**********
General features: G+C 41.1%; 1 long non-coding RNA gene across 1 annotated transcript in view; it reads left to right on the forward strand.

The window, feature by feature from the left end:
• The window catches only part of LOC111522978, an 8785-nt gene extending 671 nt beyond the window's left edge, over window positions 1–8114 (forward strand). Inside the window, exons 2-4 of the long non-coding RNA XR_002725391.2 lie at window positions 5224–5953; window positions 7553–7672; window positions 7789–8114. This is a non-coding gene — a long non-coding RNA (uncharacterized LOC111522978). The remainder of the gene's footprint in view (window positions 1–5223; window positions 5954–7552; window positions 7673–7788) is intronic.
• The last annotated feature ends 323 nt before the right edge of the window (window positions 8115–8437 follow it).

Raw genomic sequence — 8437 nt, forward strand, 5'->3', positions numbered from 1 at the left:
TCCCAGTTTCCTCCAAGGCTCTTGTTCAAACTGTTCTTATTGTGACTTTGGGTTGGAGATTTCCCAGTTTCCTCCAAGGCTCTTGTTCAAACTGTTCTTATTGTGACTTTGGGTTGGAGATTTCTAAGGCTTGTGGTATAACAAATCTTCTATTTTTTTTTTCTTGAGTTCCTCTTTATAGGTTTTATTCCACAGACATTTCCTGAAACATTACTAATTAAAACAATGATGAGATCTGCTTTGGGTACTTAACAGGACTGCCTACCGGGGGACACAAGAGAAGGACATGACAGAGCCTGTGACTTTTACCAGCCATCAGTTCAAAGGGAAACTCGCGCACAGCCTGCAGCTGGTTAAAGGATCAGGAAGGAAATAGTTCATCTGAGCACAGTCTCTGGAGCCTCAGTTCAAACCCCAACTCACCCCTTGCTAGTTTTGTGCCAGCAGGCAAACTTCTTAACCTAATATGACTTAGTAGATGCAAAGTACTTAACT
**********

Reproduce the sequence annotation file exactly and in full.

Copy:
General features: G+C 41.1%; 1 long non-coding RNA gene across 1 annotated transcript in view; it reads left to right on the forward strand.

The window, feature by feature from the left end:
• The window catches only part of LOC111522978, an 8785-nt gene extending 671 nt beyond the window's left edge, over window positions 1–8114 (forward strand). Inside the window, exons 2-4 of the long non-coding RNA XR_002725391.2 lie at window positions 5224–5953; window positions 7553–7672; window positions 7789–8114. This is a non-coding gene — a long non-coding RNA (uncharacterized LOC111522978). The remainder of the gene's footprint in view (window positions 1–5223; window positions 5954–7552; window positions 7673–7788) is intronic.
• The last annotated feature ends 323 nt before the right edge of the window (window positions 8115–8437 follow it).

Raw genomic sequence — 8437 nt, forward strand, 5'->3', positions numbered from 1 at the left:
TCCCAGTTTCCTCCAAGGCTCTTGTTCAAACTGTTCTTATTGTGACTTTGGGTTGGAGATTTCCCAGTTTCCTCCAAGGCTCTTGTTCAAACTGTTCTTATTGTGACTTTGGGTTGGAGATTTCTAAGGCTTGTGGTATAACAAATCTTCTATTTTTTTTTTCTTGAGTTCCTCTTTATAGGTTTTATTCCACAGACATTTCCTGAAACATTACTAATTAAAACAATGATGAGATCTGCTTTGGGTACTTAACAGGACTGCCTACCGGGGGACACAAGAGAAGGACATGACAGAGCCTGTGACTTTTACCAGCCATCAGTTCAAAGGGAAACTCGCGCACAGCCTGCAGCTGGTTAAAGGATCAGGAAGGAAATAGTTCATCTGAGCACAGTCTCTGGAGCCTCAGTTCAAACCCCAACTCACCCCTTGCTAGTTTTGTGCCAGCAGGCAAACTTCTTAACCTAATATGACTTAGTAGATGCAAAGTACTTAACT